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I host my own mail server using Postfix and Dovecot on a virtual ubuntu server. In order to keep on top of my inbox, I use Popfile on the server to sort emails into categorized folders in my IMAP mailbox.

Now I want to forward all email that Popfile puts into that specific folder to somebody else. As far as I unterstand it, a filtering framework such as Sieve evaluates the processing rules only on delivery.

Is it possible to somehow make the server watch a folder for emails to refilter? Or is there another elegant approach to solve my problem that I have not considered yet?

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up vote 1 down vote accepted

While it is possible to do this unnatural thing you are asking for (i.e. rerunning dovecot local delivery on messages in a Maildir folder to force reprocessing of those messages by Sieve), the "elegant approach" would be getting rid of Popfile altogether and replacing it with spamassassin for spam detection and Sieve scripts for the rest of your sorting rules.

If you insist on redelivering a message the command is:

/usr/lib/dovecot/deliver -d <mailbox_name> -p <path_to_the_message_file>

to redeliver all messages in IMAP folder "Filtered" of user "john":

find /home/john/Maildir/.Filtered/cur/ -type f -exec /usr/lib/dovecot/deliver -d john -p {} \;
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I am aware of this possibility. However, I use Popfile because it can categorize my non-spam email using bayesian filtering. This is its killer feature and the reason why I use it over spamassassin or some other spam-specific filtering solution. Correct me if I'm wrong, but as far as I know spamassassin cannot do this type of categorization at all. – Jannik Jochem Jan 25 '13 at 12:20
Can you give an example of such non-spam message and how you would like it to be sorted? From my experience most non-spam correspondence has enough legitimate information like sender's address, etc. not to have to resort to using Bayes for filtering. – Alex P. Jan 25 '13 at 18:04
For example, I have a folder for all kinds of newsletters that are sent by different organizations. If I was going to use filtering rules for this, I'd have to spell out the sender address / domain for each of these organizations. I have a "work" folder for work-related stuff for which the same goes. Then I have another folder for personal correspondence. How would you go about defining a rule for that? – Jannik Jochem Jan 25 '13 at 21:04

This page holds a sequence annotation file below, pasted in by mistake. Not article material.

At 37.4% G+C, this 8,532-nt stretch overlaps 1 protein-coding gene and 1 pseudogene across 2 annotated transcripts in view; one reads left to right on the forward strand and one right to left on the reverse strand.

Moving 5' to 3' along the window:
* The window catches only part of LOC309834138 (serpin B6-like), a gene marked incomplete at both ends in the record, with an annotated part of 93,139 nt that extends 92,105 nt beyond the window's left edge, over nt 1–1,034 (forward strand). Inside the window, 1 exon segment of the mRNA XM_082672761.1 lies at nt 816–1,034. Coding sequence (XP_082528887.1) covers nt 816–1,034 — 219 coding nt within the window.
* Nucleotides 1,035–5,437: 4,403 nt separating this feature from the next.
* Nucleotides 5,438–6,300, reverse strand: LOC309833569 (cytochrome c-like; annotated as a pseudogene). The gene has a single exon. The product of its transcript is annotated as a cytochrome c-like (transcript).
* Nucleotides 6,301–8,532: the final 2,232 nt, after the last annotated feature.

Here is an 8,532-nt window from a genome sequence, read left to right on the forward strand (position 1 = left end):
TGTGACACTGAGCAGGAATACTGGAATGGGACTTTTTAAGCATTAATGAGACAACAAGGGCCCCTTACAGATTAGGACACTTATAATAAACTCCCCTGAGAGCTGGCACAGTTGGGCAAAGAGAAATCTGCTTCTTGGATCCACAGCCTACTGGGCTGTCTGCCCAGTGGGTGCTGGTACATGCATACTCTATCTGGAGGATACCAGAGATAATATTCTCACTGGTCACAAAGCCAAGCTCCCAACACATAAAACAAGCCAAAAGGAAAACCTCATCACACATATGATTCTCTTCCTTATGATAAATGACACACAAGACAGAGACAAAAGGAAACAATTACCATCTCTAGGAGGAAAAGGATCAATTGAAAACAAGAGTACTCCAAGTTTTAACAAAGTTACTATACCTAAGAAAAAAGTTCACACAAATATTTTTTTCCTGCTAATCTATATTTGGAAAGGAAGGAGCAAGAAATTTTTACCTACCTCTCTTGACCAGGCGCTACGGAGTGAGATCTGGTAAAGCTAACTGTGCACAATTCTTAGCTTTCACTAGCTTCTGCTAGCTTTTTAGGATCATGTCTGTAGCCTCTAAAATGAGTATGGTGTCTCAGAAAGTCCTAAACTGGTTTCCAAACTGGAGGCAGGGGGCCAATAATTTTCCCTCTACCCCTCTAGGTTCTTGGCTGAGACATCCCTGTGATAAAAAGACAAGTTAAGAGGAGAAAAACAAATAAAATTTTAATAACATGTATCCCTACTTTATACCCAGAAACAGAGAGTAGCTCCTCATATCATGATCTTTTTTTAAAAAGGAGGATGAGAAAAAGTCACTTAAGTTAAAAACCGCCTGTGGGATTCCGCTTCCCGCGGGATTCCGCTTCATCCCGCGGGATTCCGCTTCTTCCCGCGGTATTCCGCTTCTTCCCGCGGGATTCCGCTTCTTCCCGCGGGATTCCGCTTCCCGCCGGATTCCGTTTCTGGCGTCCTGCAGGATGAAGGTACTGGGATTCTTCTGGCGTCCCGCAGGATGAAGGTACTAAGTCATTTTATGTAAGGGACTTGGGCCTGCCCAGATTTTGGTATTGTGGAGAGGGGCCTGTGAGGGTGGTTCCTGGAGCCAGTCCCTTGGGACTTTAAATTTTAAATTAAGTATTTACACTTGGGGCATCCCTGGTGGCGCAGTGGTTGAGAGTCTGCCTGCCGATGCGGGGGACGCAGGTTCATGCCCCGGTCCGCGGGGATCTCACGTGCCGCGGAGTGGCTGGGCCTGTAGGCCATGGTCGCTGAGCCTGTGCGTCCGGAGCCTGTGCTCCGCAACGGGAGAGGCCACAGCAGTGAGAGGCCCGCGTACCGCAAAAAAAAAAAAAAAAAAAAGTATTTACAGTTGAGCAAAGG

Since you are hosting your own mail server I am assuming you have your own domain name. In this case you should use different mailboxes for different purposes. You can set them up as aliases and still have just one physical mailbox for convenience. Then you would be able to use "X-Original-To" header for filtering. Also do not be afraid of having to create the rules for your existing subscriptions. It is easy to automate. Parse the messages you have already sorted - save all unique sender addresses in "work" folder to a file and then use it as a lookup table for the "work" filter rule. – Alex P. Jan 25 '13 at 21:48
Well this all ends up costing lots of time to set up, while the Popfile approach works pretty nicely for me right now. Thank you for your suggestions, I think I will give them a try sometime. This makes sense since Popfile does not seem to get a lot of updates as of late. However, this does not solve the task I am trying to accomplish right now. – Jannik Jochem Jan 25 '13 at 22:09

This thread is so old but I do have something to pass on to Jannik. Popfile does not direct any email to any folders. All it does is put a classification tag in the email. Something else directs the mail to a folder. Whatever you are using to filter on that popfile tag should be instructed to do the forwarding of the mail elsewhere rather than to the folder the mail is presently being directed to.

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Actually, this is only correct when using Popfile in POP3 mode. If you're using IMAP, Popfile will put the mails in the designated folders. – Jannik Jochem Feb 22 at 9:33

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